Political and economic chaos threatened the survival of China, Japan,
and many Pacific nations in the 1930s. This crisis was caused by the lingering
effects of worldwide depression, population explosions, and military aggression.
The biggest threat was a militaristic Japan that dreamed of controlling
all of China, indeed, all of Asia.
Please click on the underlined links below for further information and photographs.
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- "Manchuria Daily News Enthronement Supplement" 1934
--Artifacts on loan, courtesy of the Hoover Institution on War, Revolution, and Peace, Stanford, California
Propaganda (copy) - distributed by the Japanese after Rape of Nanking, 1938
--Artifacts on loan, courtesy of the Yale Divinity School Library, New Haven, Connecticut
As Japan steadily claimed more land and cities in China, it left a
lasting legacy of cruelty and barbarism against the Chinese people. Then
on December 7, 1941, Japanese planes bombed U.S. naval and air bases in
Hawaii, and gambled that all of Asia would "kowtow" to the Japanese
emperor if the U.S. navy could be destroyed.
In the early 1930s, Japan established the "independent state"
of Manchoukuo within Manchuria, and placed former Qing emperor PuYi onto
its throne. Inner Mongolia was next. As the Japanese advance reached the
Great Wall of China, they were not opposed because Chiang Kai-shek had
pulled back his army in order to continue war against the Communists.
The Red Army guerillas, meanwhile, fought both the Nationalists and the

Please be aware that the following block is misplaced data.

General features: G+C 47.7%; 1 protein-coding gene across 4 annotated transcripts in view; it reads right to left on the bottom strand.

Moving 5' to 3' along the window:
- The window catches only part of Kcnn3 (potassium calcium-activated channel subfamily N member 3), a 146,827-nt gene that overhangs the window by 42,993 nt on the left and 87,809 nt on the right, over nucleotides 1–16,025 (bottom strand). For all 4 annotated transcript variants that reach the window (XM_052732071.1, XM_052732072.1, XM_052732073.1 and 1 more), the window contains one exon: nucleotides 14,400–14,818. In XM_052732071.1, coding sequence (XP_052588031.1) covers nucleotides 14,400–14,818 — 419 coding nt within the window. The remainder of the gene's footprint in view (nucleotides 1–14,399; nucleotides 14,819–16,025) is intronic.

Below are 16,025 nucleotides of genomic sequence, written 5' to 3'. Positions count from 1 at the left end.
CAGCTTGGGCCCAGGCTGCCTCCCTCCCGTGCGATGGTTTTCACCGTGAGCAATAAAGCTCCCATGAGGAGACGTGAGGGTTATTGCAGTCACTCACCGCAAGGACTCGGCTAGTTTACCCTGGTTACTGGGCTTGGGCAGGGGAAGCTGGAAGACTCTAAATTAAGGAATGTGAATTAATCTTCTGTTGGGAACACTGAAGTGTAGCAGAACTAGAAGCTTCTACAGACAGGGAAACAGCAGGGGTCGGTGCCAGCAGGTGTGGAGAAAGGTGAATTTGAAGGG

Japanese on two fronts.
The bombing of Shanghai officially started the Second Sino-Japanese War
in 1937. After almost obliterating Shanghai, Japanese troops committed
what was called "The Rape of Nanjing." For a period of two months,
the Japanese brutally murdered up to 250,000 Chinese civilians and raped
up to 80,000 women and girls.
After signing a military alliance with the Axis powers (Germany and Italy),
Japan threatened French, British, and U.S. interests throughout the Pacific.
Then, in a calculated move to become the only naval power in the Pacific,
the Japanese attacked Pearl Harbor, the U.S. naval base in Hawaii - as
well as U.S. bases on Guam, Wake Island, and the Philippines, and British
bases on Hong Kong and Malaya. American forces were severely crippled
by these attacks.
There was a clear disparity between Western and Chinese perceptions
of China's power elite. America praised "Free China" and viewed
Chiang Kai-shek and his Nationalists as a major ally. But the Chinese
people were miserable and hated the Nationalists. What they saw was a
poorly run army, a muddling bureaucracy, and flagrant misuse of funds.
Before the end of WWII, public support in China had shifted dramatically
toward the Communists.
Chiang Kai-shek's Nationalists troops were forced to retreat three times
by the Communist stronghold in Jiangxsi Province in the 1930s. Finally
the Nationalists drove the Communists into a year-long flight known as